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New York regulators on Tuesday fined Deutsche Bank $150 million for its dealings with Jeffrey Epstein. This came five days after the arrest of Epstein confidant Ghislaine Maxwell on sex trafficking charges.

Axios Re:Cap digs into what secrets Maxwell might know about Epstein's business dealings, and why it's causing some sleepless nights in the Hamptons, with Business Insider's Meghan Morris.

Go deeper

Dan Primack, author of Pro Rata
Oct 13, 2020 - Economy & Business

Leon Black still won't answer questions about Epstein payments

Photo illustration: Sarah Grillo/Axios. Photo: Rick Friedman/Corbis/Getty Images

458 days. That's how long it's been since Axios first asked Apollo Global Management CEO Leon Black to explain why he donated $10 million to Jeffrey Epstein's charity after he pleaded guilty to felony prostitution with an underage girl. Still no reply.

1 day: That's how long it's been since the New York Times reported that the $10 million donation was just the tip of an inexplicable iceberg.

Oct 12, 2020 - Podcasts

Jeffrey Epstein's money trail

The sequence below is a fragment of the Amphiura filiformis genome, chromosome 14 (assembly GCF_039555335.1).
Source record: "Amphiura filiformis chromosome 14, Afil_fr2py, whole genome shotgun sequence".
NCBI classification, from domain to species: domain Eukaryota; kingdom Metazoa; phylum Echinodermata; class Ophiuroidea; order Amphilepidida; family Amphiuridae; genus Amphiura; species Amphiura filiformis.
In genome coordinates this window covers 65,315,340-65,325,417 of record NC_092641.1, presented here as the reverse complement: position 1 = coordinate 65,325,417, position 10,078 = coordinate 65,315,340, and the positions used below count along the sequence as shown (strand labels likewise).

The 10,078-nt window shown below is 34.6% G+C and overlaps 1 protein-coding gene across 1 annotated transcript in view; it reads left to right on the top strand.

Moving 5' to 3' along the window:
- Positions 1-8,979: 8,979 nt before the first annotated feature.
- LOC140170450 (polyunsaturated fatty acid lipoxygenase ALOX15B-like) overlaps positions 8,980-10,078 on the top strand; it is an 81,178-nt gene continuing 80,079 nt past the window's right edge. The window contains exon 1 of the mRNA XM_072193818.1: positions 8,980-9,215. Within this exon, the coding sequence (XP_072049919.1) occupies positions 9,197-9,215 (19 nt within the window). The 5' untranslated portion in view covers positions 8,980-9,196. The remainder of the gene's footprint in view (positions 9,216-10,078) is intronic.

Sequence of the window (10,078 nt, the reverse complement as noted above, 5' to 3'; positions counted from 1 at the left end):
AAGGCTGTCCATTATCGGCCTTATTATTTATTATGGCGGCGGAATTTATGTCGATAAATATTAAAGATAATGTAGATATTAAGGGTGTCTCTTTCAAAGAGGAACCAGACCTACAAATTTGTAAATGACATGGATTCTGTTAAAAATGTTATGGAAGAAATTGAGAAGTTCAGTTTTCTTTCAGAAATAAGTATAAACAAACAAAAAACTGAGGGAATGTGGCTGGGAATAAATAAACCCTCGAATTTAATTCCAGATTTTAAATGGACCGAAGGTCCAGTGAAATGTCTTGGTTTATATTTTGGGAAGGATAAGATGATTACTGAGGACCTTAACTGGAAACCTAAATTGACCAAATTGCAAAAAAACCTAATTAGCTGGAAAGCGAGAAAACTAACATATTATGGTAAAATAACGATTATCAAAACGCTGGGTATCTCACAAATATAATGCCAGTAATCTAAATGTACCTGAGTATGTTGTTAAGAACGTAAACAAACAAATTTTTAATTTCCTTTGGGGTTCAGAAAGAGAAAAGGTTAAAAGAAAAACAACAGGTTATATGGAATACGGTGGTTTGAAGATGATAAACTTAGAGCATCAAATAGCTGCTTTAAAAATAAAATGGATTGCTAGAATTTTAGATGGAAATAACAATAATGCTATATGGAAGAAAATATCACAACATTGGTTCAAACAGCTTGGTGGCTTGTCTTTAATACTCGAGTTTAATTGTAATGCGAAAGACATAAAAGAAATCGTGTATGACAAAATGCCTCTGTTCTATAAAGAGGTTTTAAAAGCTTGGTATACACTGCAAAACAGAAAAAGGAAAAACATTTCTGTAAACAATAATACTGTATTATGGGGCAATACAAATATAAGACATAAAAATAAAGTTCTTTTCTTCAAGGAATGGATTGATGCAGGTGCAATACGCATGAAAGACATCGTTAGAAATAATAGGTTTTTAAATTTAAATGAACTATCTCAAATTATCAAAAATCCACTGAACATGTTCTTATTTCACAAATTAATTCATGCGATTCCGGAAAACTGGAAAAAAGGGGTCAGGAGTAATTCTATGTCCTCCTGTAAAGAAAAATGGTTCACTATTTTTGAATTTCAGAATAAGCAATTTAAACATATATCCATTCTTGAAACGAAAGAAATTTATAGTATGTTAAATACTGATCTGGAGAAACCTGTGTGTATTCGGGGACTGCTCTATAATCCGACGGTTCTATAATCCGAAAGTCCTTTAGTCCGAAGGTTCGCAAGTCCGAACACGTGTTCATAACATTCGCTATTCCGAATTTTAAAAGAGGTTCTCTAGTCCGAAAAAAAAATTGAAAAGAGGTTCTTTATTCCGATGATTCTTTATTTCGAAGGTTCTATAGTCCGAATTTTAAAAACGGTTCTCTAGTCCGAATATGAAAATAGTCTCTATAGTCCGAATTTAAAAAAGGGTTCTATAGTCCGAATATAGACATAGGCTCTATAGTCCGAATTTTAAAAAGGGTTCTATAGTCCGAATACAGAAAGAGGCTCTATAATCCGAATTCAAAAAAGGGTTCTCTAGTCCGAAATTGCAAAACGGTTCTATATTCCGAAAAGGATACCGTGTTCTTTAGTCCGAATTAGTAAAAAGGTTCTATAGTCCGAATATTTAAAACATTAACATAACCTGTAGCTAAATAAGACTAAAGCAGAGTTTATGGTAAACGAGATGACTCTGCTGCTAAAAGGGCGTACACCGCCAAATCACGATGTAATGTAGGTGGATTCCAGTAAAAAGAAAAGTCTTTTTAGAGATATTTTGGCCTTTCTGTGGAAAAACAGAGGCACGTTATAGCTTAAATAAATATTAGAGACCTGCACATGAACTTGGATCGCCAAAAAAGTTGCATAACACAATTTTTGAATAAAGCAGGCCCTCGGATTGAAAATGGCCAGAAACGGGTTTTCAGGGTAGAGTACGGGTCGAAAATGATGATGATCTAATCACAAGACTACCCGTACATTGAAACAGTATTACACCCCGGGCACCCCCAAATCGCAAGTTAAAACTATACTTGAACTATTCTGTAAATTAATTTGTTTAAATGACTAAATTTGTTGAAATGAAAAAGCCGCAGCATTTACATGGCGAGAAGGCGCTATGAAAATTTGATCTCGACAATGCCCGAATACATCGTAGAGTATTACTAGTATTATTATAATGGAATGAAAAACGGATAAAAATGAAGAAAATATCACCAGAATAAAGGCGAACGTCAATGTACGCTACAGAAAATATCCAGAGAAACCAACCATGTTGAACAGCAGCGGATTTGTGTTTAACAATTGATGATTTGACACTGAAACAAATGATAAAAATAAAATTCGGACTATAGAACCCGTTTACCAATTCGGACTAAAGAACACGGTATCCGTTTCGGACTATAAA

Jeffrey Epstein died more than a year ago, but the investigation into how he made his money is heating up. The latest is a New York Times report that private equity titan Leon Black might have paid Epstein to up $75 million over the years, which is much more than was previously disclosed.

Axios Re:Cap goes deeper with Matthew Goldstein, a New York Times business reporter who co-authored today's story.

Felix Salmon, author of Capital
Updated 3 mins ago - Economy & Business

How central banks can save the world

Illustration: Aïda Amer/Axios

The trillion-dollar gap between actual GDP and potential GDP is a gap made up of misery, unemployment, and unfulfilled promise. It's also a gap that can be eradicated — if central banks embrace unconventional monetary policy.

  • That's the message from Eric Lonergan and Megan Greene, two economists who reject the idea that central banks have hit a "lower bound" on interest rates. In fact, they reject the idea that "interest rates" are a singular thing at all, and they fullthroatedly reject the idea — most recently put forward by New York Fed president Bill Dudley — that the Fed is "out of firepower."

Why it matters: If Lonergan and Greene are right, then central banks have effectively unlimited ammunition in their fight to increase inflation and employment. They are limited only by political will.